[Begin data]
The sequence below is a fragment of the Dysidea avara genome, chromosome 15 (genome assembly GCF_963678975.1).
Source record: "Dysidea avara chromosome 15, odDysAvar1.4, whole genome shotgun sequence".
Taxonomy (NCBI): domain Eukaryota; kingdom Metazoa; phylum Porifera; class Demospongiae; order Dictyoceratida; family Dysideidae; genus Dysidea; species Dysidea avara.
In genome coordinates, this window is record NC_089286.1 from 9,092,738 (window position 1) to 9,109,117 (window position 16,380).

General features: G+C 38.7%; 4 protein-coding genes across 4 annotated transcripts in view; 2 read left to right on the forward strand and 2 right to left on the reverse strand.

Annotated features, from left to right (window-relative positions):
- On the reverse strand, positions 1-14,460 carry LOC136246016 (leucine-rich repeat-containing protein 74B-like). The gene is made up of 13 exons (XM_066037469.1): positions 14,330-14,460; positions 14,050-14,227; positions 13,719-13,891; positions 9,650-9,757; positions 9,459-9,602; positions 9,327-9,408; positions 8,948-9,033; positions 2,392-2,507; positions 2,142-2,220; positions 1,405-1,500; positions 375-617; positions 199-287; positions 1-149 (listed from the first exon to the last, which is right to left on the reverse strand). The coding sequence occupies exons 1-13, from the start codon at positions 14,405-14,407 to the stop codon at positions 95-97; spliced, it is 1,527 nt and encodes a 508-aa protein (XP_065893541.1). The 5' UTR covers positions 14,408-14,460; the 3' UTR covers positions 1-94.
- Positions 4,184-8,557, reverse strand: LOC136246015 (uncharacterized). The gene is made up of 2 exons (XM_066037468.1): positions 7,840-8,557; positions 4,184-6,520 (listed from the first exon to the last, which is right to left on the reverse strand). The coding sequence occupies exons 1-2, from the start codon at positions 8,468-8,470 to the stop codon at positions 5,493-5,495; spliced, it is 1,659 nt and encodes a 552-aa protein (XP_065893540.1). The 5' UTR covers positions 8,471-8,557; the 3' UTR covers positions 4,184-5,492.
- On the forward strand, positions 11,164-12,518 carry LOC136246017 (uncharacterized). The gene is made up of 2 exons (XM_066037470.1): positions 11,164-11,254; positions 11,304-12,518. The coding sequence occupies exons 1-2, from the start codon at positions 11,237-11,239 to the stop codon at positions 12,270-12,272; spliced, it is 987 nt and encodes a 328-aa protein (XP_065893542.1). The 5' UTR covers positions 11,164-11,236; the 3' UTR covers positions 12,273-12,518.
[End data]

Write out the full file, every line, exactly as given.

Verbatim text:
The sequence below is a fragment of the Dysidea avara genome, chromosome 15 (genome assembly GCF_963678975.1).
Source record: "Dysidea avara chromosome 15, odDysAvar1.4, whole genome shotgun sequence".
Taxonomy (NCBI): domain Eukaryota; kingdom Metazoa; phylum Porifera; class Demospongiae; order Dictyoceratida; family Dysideidae; genus Dysidea; species Dysidea avara.
In genome coordinates, this window is record NC_089286.1 from 9,092,738 (window position 1) to 9,109,117 (window position 16,380).

General features: G+C 38.7%; 4 protein-coding genes across 4 annotated transcripts in view; 2 read left to right on the forward strand and 2 right to left on the reverse strand.

Annotated features, from left to right (window-relative positions):
- On the reverse strand, positions 1-14,460 carry LOC136246016 (leucine-rich repeat-containing protein 74B-like). The gene is made up of 13 exons (XM_066037469.1): positions 14,330-14,460; positions 14,050-14,227; positions 13,719-13,891; positions 9,650-9,757; positions 9,459-9,602; positions 9,327-9,408; positions 8,948-9,033; positions 2,392-2,507; positions 2,142-2,220; positions 1,405-1,500; positions 375-617; positions 199-287; positions 1-149 (listed from the first exon to the last, which is right to left on the reverse strand). The coding sequence occupies exons 1-13, from the start codon at positions 14,405-14,407 to the stop codon at positions 95-97; spliced, it is 1,527 nt and encodes a 508-aa protein (XP_065893541.1). The 5' UTR covers positions 14,408-14,460; the 3' UTR covers positions 1-94.
- Positions 4,184-8,557, reverse strand: LOC136246015 (uncharacterized). The gene is made up of 2 exons (XM_066037468.1): positions 7,840-8,557; positions 4,184-6,520 (listed from the first exon to the last, which is right to left on the reverse strand). The coding sequence occupies exons 1-2, from the start codon at positions 8,468-8,470 to the stop codon at positions 5,493-5,495; spliced, it is 1,659 nt and encodes a 552-aa protein (XP_065893540.1). The 5' UTR covers positions 8,471-8,557; the 3' UTR covers positions 4,184-5,492.
- On the forward strand, positions 11,164-12,518 carry LOC136246017 (uncharacterized). The gene is made up of 2 exons (XM_066037470.1): positions 11,164-11,254; positions 11,304-12,518. The coding sequence occupies exons 1-2, from the start codon at positions 11,237-11,239 to the stop codon at positions 12,270-12,272; spliced, it is 987 nt and encodes a 328-aa protein (XP_065893542.1). The 5' UTR covers positions 11,164-11,236; the 3' UTR covers positions 12,273-12,518.